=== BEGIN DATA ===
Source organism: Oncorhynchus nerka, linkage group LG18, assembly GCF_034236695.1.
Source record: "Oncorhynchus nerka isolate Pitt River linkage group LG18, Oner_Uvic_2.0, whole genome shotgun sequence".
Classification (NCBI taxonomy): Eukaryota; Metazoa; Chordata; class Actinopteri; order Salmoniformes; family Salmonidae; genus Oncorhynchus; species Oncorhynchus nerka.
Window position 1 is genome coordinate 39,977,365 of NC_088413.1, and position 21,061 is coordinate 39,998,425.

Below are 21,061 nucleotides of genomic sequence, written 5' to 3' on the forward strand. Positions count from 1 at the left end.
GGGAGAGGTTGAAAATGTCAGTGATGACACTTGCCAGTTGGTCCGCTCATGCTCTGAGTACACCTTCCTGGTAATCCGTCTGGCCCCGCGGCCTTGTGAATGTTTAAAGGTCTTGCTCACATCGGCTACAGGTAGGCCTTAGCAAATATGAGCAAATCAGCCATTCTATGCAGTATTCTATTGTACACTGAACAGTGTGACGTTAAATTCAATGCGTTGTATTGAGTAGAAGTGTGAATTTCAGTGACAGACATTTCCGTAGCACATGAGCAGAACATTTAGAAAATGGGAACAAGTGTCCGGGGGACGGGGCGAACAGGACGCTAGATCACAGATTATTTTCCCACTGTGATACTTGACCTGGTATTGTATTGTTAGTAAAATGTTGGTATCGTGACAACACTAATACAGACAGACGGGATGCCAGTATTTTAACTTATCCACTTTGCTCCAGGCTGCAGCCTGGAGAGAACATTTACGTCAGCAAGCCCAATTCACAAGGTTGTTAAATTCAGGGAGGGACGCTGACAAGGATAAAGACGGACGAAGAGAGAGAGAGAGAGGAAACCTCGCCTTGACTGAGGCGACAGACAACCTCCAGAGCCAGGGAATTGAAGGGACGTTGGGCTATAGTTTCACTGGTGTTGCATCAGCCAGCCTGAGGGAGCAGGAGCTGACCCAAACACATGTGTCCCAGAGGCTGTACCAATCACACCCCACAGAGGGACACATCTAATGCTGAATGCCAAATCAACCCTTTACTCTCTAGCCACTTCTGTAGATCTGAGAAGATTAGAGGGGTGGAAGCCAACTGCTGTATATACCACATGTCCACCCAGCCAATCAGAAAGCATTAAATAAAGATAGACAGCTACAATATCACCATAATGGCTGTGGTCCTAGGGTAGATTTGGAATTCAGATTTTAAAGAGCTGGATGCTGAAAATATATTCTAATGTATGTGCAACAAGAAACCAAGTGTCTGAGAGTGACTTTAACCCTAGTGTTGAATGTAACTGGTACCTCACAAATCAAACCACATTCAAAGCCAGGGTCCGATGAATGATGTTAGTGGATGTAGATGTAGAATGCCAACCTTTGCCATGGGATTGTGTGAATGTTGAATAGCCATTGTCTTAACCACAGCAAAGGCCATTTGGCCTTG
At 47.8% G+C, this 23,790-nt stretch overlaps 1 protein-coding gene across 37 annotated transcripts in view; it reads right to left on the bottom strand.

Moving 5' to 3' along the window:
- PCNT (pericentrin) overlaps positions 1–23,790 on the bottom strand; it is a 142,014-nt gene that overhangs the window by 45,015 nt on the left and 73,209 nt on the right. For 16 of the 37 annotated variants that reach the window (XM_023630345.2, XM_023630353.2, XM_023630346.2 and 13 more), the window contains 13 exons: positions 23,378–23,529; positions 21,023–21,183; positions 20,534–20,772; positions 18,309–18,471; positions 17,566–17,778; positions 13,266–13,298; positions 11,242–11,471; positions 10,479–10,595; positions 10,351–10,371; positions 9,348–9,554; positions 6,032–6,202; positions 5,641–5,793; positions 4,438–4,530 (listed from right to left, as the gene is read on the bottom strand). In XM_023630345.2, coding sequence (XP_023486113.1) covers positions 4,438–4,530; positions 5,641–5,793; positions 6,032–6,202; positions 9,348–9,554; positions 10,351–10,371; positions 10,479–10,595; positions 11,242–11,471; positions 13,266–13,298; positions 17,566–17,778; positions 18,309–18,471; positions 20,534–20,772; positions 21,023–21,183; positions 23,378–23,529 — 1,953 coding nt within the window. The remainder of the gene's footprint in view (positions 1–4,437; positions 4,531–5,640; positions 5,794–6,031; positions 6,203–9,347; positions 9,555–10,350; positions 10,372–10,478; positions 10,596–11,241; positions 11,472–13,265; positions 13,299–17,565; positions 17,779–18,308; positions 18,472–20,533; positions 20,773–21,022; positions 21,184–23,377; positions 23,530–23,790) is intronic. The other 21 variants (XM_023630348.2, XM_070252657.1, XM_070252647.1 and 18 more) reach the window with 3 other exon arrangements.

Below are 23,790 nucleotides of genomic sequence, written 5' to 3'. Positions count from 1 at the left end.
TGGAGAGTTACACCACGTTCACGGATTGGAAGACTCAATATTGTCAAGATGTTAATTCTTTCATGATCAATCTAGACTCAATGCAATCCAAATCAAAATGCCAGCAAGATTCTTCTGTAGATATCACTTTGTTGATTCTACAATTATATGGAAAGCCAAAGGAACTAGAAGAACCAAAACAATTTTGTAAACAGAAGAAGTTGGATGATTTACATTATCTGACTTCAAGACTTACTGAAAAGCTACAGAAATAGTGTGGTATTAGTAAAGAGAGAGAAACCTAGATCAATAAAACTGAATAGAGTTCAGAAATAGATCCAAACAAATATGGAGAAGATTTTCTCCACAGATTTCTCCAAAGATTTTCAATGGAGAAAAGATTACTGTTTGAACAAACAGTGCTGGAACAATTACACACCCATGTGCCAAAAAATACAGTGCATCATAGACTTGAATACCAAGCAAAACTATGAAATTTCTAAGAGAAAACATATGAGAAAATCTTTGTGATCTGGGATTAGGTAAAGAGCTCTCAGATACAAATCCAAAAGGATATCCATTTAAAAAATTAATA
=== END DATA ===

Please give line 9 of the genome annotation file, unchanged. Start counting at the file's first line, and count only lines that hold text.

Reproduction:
- PCNT (pericentrin) overlaps positions 1–23,790 on the bottom strand; it is a 142,014-nt gene that overhangs the window by 45,015 nt on the left and 73,209 nt on the right. For 16 of the 37 annotated variants that reach the window (XM_023630345.2, XM_023630353.2, XM_023630346.2 and 13 more), the window contains 13 exons: positions 23,378–23,529; positions 21,023–21,183; positions 20,534–20,772; positions 18,309–18,471; positions 17,566–17,778; positions 13,266–13,298; positions 11,242–11,471; positions 10,479–10,595; positions 10,351–10,371; positions 9,348–9,554; positions 6,032–6,202; positions 5,641–5,793; positions 4,438–4,530 (listed from right to left, as the gene is read on the bottom strand). In XM_023630345.2, coding sequence (XP_023486113.1) covers positions 4,438–4,530; positions 5,641–5,793; positions 6,032–6,202; positions 9,348–9,554; positions 10,351–10,371; positions 10,479–10,595; positions 11,242–11,471; positions 13,266–13,298; positions 17,566–17,778; positions 18,309–18,471; positions 20,534–20,772; positions 21,023–21,183; positions 23,378–23,529 — 1,953 coding nt within the window. The remainder of the gene's footprint in view (positions 1–4,437; positions 4,531–5,640; positions 5,794–6,031; positions 6,203–9,347; positions 9,555–10,350; positions 10,372–10,478; positions 10,596–11,241; positions 11,472–13,265; positions 13,299–17,565; positions 17,779–18,308; positions 18,472–20,533; positions 20,773–21,022; positions 21,184–23,377; positions 23,530–23,790) is intronic. The other 21 variants (XM_023630348.2, XM_070252657.1, XM_070252647.1 and 18 more) reach the window with 3 other exon arrangements.